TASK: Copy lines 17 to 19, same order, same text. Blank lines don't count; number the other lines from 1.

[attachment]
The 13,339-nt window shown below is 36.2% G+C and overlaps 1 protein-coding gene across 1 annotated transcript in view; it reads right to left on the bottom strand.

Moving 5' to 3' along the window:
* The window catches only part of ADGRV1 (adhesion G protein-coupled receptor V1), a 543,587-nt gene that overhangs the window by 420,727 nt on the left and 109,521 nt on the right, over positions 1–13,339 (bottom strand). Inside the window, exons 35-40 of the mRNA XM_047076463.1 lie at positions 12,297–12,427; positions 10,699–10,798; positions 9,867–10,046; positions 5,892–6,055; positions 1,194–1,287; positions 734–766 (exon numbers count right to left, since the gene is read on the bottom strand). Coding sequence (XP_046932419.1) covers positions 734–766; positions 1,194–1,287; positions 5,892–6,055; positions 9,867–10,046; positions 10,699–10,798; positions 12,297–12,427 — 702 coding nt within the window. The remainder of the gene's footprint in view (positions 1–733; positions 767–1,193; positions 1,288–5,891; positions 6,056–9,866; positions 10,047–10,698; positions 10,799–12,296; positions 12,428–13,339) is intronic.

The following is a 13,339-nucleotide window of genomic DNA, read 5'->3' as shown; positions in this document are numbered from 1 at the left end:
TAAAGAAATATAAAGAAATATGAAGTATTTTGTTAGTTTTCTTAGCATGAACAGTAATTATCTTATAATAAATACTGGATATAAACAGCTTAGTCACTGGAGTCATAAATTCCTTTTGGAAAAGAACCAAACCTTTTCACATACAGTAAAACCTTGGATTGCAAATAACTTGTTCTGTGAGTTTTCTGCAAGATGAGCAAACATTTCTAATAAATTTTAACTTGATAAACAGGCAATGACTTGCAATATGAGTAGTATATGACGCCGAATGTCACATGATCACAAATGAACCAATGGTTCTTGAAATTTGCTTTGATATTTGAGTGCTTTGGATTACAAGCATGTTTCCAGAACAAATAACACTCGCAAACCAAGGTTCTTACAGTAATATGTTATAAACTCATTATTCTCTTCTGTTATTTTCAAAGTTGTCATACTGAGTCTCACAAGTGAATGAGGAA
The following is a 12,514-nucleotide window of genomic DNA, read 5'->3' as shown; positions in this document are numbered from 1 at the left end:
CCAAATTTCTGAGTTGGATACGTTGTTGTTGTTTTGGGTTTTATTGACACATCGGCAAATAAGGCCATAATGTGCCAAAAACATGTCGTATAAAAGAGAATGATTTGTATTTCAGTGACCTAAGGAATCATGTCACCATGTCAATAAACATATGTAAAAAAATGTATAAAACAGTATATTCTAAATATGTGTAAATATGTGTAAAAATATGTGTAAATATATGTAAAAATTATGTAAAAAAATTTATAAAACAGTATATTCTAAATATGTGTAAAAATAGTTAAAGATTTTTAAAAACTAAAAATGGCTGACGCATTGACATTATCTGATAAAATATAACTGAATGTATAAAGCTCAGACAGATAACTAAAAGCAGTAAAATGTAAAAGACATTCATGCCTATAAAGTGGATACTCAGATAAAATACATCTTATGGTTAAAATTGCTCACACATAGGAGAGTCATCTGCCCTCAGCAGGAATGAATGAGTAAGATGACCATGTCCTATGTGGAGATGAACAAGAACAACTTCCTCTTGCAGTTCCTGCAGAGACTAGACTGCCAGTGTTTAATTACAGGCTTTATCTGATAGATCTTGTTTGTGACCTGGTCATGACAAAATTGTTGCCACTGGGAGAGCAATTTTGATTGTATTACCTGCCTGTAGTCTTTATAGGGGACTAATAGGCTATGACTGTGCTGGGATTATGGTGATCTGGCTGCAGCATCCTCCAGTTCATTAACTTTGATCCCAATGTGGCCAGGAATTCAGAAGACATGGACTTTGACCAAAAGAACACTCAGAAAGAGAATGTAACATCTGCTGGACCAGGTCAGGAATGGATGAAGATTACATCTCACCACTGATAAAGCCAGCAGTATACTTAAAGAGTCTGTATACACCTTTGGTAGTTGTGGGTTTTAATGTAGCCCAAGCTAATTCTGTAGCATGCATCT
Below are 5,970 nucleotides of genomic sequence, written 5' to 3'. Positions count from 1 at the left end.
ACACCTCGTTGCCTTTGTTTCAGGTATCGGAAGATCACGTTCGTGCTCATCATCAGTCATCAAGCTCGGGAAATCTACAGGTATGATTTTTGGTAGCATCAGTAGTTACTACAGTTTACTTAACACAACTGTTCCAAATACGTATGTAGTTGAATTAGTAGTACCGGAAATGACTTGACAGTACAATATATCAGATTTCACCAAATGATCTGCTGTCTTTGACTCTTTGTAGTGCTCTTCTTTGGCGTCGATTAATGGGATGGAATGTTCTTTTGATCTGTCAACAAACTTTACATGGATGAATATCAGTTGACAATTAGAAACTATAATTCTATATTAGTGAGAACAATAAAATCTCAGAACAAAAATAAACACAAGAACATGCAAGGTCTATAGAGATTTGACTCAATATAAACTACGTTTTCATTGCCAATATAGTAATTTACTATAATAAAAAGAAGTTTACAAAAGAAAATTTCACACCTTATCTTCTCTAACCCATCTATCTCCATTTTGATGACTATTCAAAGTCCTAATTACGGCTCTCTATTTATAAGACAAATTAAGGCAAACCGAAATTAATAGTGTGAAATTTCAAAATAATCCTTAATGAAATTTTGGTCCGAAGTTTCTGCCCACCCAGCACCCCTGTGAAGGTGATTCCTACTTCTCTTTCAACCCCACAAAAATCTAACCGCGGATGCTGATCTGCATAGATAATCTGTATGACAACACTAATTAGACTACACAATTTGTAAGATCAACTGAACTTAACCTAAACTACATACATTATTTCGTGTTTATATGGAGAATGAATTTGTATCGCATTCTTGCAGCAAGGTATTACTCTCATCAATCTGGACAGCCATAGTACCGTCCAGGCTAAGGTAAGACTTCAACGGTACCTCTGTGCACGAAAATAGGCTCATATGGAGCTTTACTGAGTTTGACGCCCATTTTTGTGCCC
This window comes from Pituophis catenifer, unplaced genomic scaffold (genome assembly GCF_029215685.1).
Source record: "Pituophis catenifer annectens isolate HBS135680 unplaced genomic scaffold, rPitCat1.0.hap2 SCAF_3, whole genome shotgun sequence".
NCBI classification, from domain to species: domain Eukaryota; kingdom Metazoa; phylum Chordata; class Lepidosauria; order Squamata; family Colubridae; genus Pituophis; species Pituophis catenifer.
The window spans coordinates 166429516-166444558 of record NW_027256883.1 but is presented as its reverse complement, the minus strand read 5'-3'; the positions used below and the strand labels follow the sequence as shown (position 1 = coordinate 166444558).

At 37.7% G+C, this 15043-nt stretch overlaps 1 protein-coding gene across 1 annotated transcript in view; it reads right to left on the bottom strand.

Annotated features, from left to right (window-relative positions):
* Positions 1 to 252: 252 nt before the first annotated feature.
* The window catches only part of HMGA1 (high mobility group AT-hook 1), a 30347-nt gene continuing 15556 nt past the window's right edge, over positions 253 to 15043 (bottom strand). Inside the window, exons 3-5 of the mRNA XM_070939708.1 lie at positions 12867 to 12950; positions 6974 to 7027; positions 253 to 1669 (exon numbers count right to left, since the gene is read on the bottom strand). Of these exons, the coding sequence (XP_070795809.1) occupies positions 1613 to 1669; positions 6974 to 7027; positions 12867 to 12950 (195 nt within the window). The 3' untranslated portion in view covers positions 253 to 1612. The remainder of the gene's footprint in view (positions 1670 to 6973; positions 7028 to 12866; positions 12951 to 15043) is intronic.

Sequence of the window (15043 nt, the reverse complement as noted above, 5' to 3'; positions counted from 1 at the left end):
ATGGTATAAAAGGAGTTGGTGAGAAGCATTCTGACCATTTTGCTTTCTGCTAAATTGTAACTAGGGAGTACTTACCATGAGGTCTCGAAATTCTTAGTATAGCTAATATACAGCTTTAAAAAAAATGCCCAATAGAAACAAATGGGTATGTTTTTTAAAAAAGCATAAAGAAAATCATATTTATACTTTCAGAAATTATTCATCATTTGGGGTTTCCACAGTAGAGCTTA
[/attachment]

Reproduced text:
* The window catches only part of HMGA1 (high mobility group AT-hook 1), a 30347-nt gene continuing 15556 nt past the window's right edge, over positions 253 to 15043 (bottom strand). Inside the window, exons 3-5 of the mRNA XM_070939708.1 lie at positions 12867 to 12950; positions 6974 to 7027; positions 253 to 1669 (exon numbers count right to left, since the gene is read on the bottom strand). Of these exons, the coding sequence (XP_070795809.1) occupies positions 1613 to 1669; positions 6974 to 7027; positions 12867 to 12950 (195 nt within the window). The 3' untranslated portion in view covers positions 253 to 1612. The remainder of the gene's footprint in view (positions 1670 to 6973; positions 7028 to 12866; positions 12951 to 15043) is intronic.

Sequence of the window (15043 nt, the reverse complement as noted above, 5' to 3'; positions counted from 1 at the left end):
ATGGTATAAAAGGAGTTGGTGAGAAGCATTCTGACCATTTTGCTTTCTGCTAAATTGTAACTAGGGAGTACTTACCATGAGGTCTCGAAATTCTTAGTATAGCTAATATACAGCTTTAAAAAAAATGCCCAATAGAAACAAATGGGTATGTTTTTTAAAAAAGCATAAAGAAAATCATATTTATACTTTCAGAAATTATTCATCATTTGGGGTTTCCACAGTAGAGCTTA